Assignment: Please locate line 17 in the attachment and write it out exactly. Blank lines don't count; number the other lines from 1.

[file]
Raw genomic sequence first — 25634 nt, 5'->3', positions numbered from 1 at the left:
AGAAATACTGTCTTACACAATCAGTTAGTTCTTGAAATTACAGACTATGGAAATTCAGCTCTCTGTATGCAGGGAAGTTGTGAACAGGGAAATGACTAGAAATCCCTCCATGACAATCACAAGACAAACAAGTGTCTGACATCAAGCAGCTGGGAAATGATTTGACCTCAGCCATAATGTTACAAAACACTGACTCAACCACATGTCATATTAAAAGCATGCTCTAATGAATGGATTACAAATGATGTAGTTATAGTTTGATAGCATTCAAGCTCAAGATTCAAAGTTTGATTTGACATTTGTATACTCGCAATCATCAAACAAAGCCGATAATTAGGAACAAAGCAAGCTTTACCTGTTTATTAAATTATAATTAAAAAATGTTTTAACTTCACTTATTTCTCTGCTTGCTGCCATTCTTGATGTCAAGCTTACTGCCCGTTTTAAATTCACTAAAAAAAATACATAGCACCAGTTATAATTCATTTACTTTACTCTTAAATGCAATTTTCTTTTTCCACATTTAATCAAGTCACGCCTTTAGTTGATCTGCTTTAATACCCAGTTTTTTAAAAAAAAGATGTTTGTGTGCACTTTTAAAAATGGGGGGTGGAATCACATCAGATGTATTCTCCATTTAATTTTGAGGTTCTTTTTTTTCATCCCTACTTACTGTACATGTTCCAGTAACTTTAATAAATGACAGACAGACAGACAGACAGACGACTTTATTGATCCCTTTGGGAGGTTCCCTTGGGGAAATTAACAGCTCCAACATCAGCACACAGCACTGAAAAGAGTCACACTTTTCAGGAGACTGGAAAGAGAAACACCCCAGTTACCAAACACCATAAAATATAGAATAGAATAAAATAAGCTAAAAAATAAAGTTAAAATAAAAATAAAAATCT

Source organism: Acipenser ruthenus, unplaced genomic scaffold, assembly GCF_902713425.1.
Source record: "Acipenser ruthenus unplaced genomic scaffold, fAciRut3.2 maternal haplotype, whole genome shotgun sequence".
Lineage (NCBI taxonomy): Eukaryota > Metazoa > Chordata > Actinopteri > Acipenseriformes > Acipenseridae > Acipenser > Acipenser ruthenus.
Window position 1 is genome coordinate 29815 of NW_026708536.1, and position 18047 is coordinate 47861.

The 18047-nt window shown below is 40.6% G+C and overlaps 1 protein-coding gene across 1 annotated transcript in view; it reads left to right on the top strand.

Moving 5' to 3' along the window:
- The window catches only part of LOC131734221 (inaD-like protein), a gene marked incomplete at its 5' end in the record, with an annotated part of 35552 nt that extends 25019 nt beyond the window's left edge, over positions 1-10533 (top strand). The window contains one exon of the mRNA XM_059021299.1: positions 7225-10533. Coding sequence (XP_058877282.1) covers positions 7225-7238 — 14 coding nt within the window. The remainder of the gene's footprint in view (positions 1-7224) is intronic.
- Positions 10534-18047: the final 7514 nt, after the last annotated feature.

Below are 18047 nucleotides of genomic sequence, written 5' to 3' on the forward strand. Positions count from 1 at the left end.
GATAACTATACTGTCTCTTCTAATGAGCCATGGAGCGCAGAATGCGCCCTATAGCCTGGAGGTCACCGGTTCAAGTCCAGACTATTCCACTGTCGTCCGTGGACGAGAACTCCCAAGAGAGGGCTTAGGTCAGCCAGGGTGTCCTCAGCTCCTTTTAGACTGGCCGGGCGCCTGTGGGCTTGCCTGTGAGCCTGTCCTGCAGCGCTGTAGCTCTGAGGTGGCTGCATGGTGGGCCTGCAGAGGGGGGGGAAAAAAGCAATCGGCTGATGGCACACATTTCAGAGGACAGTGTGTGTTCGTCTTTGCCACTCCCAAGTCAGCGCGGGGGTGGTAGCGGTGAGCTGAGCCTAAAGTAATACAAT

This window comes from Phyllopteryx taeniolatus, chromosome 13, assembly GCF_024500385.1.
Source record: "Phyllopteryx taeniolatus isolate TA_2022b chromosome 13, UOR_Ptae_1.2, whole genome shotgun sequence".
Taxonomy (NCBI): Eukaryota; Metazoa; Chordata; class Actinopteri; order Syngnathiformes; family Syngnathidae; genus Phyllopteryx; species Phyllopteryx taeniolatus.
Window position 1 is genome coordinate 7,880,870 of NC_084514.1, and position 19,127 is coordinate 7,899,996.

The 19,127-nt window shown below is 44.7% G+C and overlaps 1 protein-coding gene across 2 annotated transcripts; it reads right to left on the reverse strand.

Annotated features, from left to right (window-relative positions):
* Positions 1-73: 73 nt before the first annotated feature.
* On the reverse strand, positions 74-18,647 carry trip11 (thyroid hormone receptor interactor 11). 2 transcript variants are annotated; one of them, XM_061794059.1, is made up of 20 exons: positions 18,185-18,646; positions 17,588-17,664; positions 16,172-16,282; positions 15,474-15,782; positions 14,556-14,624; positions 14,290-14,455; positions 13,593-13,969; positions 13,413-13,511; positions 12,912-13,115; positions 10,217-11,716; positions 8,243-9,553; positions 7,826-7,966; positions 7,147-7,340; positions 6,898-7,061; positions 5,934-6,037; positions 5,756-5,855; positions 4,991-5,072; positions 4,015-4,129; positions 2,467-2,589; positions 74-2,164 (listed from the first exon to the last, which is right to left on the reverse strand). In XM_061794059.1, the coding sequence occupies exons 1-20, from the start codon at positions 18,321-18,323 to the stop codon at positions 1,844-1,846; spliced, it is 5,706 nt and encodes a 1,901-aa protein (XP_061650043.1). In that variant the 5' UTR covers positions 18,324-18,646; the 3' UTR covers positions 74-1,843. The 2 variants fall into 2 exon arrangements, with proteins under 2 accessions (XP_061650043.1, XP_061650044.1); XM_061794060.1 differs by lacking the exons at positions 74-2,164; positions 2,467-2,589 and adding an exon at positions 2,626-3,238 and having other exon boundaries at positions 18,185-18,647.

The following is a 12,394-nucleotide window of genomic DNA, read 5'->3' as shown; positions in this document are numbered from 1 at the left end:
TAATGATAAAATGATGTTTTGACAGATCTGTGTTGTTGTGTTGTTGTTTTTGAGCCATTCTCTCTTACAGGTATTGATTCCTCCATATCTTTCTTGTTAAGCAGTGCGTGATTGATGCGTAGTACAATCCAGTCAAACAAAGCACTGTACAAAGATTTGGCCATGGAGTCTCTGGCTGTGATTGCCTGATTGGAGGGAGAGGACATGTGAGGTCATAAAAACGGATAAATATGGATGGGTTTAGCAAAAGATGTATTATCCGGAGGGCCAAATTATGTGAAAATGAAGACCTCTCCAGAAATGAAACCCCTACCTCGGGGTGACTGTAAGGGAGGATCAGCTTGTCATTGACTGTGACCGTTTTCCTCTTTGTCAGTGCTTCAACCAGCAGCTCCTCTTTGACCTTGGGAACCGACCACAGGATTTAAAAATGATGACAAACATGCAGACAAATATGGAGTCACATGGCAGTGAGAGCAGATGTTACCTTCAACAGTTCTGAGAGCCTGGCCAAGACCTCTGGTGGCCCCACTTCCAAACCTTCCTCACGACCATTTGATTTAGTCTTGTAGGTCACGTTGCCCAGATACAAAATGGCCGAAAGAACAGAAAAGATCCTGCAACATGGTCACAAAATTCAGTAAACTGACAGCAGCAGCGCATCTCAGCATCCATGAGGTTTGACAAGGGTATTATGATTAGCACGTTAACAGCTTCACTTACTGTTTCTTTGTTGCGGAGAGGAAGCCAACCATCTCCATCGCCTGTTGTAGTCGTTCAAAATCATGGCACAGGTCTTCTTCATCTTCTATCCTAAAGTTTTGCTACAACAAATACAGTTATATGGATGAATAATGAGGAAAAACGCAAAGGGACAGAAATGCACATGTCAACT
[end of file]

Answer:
The 19,127-nt window shown below is 44.7% G+C and overlaps 1 protein-coding gene across 2 annotated transcripts; it reads right to left on the reverse strand.